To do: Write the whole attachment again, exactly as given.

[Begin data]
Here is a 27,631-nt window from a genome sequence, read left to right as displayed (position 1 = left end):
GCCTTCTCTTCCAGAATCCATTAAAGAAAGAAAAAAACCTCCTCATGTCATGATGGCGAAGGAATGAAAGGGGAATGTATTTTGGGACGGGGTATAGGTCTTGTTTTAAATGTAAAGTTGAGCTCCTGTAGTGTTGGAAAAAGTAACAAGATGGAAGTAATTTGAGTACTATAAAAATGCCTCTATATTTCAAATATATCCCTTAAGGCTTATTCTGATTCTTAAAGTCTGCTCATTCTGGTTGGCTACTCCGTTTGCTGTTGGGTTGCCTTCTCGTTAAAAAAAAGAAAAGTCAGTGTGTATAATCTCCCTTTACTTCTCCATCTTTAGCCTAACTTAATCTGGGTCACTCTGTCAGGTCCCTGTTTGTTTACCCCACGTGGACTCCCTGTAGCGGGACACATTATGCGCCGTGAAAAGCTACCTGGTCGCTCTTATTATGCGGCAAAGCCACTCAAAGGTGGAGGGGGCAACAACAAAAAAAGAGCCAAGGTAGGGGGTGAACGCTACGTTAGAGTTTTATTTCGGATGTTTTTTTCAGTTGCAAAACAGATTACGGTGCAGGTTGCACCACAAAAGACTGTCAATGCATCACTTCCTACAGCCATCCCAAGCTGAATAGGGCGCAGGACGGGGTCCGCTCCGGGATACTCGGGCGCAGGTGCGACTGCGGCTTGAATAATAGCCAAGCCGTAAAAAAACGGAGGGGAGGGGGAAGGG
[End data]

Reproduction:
Here is a 27,631-nt window from a genome sequence, read left to right as displayed (position 1 = left end):
GCCTTCTCTTCCAGAATCCATTAAAGAAAGAAAAAAACCTCCTCATGTCATGATGGCGAAGGAATGAAAGGGGAATGTATTTTGGGACGGGGTATAGGTCTTGTTTTAAATGTAAAGTTGAGCTCCTGTAGTGTTGGAAAAAGTAACAAGATGGAAGTAATTTGAGTACTATAAAAATGCCTCTATATTTCAAATATATCCCTTAAGGCTTATTCTGATTCTTAAAGTCTGCTCATTCTGGTTGGCTACTCCGTTTGCTGTTGGGTTGCCTTCTCGTTAAAAAAAAGAAAAGTCAGTGTGTATAATCTCCCTTTACTTCTCCATCTTTAGCCTAACTTAATCTGGGTCACTCTGTCAGGTCCCTGTTTGTTTACCCCACGTGGACTCCCTGTAGCGGGACACATTATGCGCCGTGAAAAGCTACCTGGTCGCTCTTATTATGCGGCAAAGCCACTCAAAGGTGGAGGGGGCAACAACAAAAAAAGAGCCAAGGTAGGGGGTGAACGCTACGTTAGAGTTTTATTTCGGATGTTTTTTTCAGTTGCAAAACAGATTACGGTGCAGGTTGCACCACAAAAGACTGTCAATGCATCACTTCCTACAGCCATCCCAAGCTGAATAGGGCGCAGGACGGGGTCCGCTCCGGGATACTCGGGCGCAGGTGCGACTGCGGCTTGAATAATAGCCAAGCCGTAAAAAAACGGAGGGGAGGGGGAAGGG